For her birthday this year I decided to replace both. We found a leather collar in a bright pink, with silver studs on it, and a bungee cord of a leash that will never be destroyed. The collar seemed to be little a loose to me, but Mom said not to worry, that the stiffness of the leather would keep it in place. I still listen to my mom. I mean, she’s MOM!

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Butterfly is wearing her new collar here. You can see how much she loves it.

We decided to inaugurate the new collar and leash by taking both dogs out for a walk around the neighborhood. Butterfly prefers to stay in the backyard and listen to the birds, but Cricket needs adventure, and Butterfly can use the exercise, so, every once in a while, I insist.

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She’s already got her paws on the new leash!

As usual, as soon as we got to the edge of the backyard, Butterfly put on the breaks. She gave me her “Are you trying to kill me?” look, and I had to pull on her leash to move her even an inch at a time past the dreaded corner. When she’s feeling really stubborn, I just pick her up and carry her, and hope she will relent before my back gives out, and she was feeling particularly stubborn that day.

I carried her around the corner and up past the Seven-Eleven, where Cricket started to bark at coffee addicts and big trucks and children in strollers. I put Butterfly down and hoped she would be distracted by the cacophony of odors outside of a local restaurant.

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“I think somebody interesting peed here!”

Mom was busy arguing with Cricket, about the social niceties of NOT barking at strangers, so I focused on trying to convince Butterfly that walking was a good thing. I’d tug on the leash and she’d walk a few steps, and then she’d sit down and yank her (very powerful) neck to let me know I was a really bad Mommy. Then I’d tug again, she’d walk another few steps, and stop. After a while, I stopped even looking back. I just faced forward and pulled.

And then there was no struggle. Ahh, I thought, she’s finally enjoying her walk. But when I turned around to check on her, all that was left at the end of her new leash was a bright pink collar. No dog.

I looked up, past Mom and Cricket, and saw the receding plume of Butterfly’s white tail. She was on her way home. Alone.

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“You mean this tail, Mommy?”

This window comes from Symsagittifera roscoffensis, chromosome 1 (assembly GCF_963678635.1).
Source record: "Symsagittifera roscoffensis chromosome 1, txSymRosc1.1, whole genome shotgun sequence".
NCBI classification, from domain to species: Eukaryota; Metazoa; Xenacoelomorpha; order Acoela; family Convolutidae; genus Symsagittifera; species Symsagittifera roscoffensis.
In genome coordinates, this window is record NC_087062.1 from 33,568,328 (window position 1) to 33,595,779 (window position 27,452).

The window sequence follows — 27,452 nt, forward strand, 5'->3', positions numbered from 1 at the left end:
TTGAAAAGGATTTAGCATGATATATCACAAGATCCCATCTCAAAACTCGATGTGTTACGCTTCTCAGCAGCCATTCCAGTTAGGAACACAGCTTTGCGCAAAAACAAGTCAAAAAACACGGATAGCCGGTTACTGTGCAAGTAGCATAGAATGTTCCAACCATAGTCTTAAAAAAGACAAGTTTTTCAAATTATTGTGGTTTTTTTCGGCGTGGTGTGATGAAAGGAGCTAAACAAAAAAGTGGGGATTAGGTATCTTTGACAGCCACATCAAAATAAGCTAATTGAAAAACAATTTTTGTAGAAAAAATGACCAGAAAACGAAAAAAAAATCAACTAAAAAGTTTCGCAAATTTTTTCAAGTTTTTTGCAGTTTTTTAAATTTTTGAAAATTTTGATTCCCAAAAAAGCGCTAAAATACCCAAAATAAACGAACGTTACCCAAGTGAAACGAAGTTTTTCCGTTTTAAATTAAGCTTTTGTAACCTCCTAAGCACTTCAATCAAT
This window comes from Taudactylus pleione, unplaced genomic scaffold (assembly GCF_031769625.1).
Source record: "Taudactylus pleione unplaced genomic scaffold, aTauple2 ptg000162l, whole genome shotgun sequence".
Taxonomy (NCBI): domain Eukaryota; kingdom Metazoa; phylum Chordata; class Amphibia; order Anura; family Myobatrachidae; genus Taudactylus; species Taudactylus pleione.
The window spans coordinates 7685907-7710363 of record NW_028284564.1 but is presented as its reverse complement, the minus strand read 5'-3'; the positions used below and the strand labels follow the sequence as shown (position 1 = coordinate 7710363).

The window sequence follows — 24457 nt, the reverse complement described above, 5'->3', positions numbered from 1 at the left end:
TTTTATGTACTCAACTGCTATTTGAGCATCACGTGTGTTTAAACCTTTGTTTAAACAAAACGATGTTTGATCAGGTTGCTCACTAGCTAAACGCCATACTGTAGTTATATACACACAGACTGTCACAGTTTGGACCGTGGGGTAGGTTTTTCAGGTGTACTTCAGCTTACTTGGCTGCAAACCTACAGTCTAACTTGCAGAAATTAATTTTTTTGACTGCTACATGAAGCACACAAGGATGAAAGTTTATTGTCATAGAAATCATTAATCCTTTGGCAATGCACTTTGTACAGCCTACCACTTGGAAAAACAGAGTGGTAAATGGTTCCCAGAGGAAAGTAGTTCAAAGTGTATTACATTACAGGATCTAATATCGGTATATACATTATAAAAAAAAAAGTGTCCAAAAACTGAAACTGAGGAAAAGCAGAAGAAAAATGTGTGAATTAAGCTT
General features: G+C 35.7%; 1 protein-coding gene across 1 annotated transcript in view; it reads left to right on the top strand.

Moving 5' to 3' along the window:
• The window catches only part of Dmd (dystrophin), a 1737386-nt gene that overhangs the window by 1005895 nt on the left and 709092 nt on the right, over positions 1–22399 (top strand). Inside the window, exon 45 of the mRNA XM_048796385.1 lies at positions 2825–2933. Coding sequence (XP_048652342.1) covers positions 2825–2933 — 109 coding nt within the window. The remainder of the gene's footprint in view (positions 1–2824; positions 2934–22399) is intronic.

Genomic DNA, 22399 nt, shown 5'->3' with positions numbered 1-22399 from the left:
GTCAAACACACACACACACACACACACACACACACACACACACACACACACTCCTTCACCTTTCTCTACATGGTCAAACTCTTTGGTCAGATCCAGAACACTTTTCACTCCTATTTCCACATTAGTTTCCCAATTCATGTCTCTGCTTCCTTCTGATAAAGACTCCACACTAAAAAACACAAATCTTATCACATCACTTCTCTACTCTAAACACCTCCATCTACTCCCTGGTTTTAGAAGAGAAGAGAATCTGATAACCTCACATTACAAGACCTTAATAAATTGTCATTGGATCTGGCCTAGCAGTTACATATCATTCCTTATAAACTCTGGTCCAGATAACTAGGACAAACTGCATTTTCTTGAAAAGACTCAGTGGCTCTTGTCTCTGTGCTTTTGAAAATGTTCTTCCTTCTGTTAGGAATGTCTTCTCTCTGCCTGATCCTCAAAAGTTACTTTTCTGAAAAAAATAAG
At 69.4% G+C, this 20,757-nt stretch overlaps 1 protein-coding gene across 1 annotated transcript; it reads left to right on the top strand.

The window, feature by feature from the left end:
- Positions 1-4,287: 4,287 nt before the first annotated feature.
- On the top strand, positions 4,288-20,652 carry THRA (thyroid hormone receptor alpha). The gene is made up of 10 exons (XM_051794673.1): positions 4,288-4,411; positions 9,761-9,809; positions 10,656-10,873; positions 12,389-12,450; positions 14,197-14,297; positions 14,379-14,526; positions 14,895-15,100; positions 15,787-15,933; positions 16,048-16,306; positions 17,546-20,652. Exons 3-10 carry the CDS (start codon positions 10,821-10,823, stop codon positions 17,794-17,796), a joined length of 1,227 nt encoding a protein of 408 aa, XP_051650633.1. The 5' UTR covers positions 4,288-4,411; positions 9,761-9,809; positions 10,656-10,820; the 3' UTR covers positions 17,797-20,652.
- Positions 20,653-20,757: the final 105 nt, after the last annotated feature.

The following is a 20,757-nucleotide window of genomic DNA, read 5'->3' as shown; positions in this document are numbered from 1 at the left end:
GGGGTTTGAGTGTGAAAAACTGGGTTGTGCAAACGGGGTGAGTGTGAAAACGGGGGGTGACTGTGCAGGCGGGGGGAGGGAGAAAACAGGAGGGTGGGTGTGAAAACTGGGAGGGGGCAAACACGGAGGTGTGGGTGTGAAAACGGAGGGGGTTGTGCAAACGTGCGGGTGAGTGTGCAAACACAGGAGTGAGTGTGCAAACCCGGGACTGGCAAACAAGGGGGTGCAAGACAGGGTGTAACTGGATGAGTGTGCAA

My mind was running in too many different directions, with all of the thoughts whirling and refusing to stand still. I was in a panic that Butterfly would get hit by a car; I was angry at Mom for telling me not to worry about the loose collar; I felt horribly guilty for dragging Butterfly on a walk she didn’t want; I was embarrassed that it was all happening in public. I couldn’t make one thought come through, except for the need to scream and ask for help. So I screamed, “Mom!”

Mom gave me Cricket’s leash and started to run after Butterfly herself. My mother doesn’t run, nor should she run, but I was too shocked to remind her.

I took Cricket’s leash, but I was still frozen, and confused, and Cricket tried to take advantage of my in-between state to take charge and pull me up the hill. But arguing with Cricket is familiar and it helped my brain click back in. We had to dodge cars again as we walked past the Seven-Eleven parking lot, and I watched helplessly as Butterfly ran down the sidewalk, and around the corner, following the exact route home, with Grandma on her tail.

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Cricket likes to control the leash, too.

By the time we caught up with them, Grandma was sitting on the stoop in front of our building, breathless, with a smiling Butterfly standing at her knees. Butterfly let me put her collar back on without an argument, and I took both girls up the hill to finish their walk while Grandma took some deep breaths by herself.

When we got back inside, we fixed the collar right away, punching a new hole in the leather so that Butterfly couldn’t pull her head through again. And then Mom went to bed, with Cricket guarding her back, to make sure she stayed alive through her nap, of course, and probably also to keep the dastardly Butterfly away.

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“Who me?”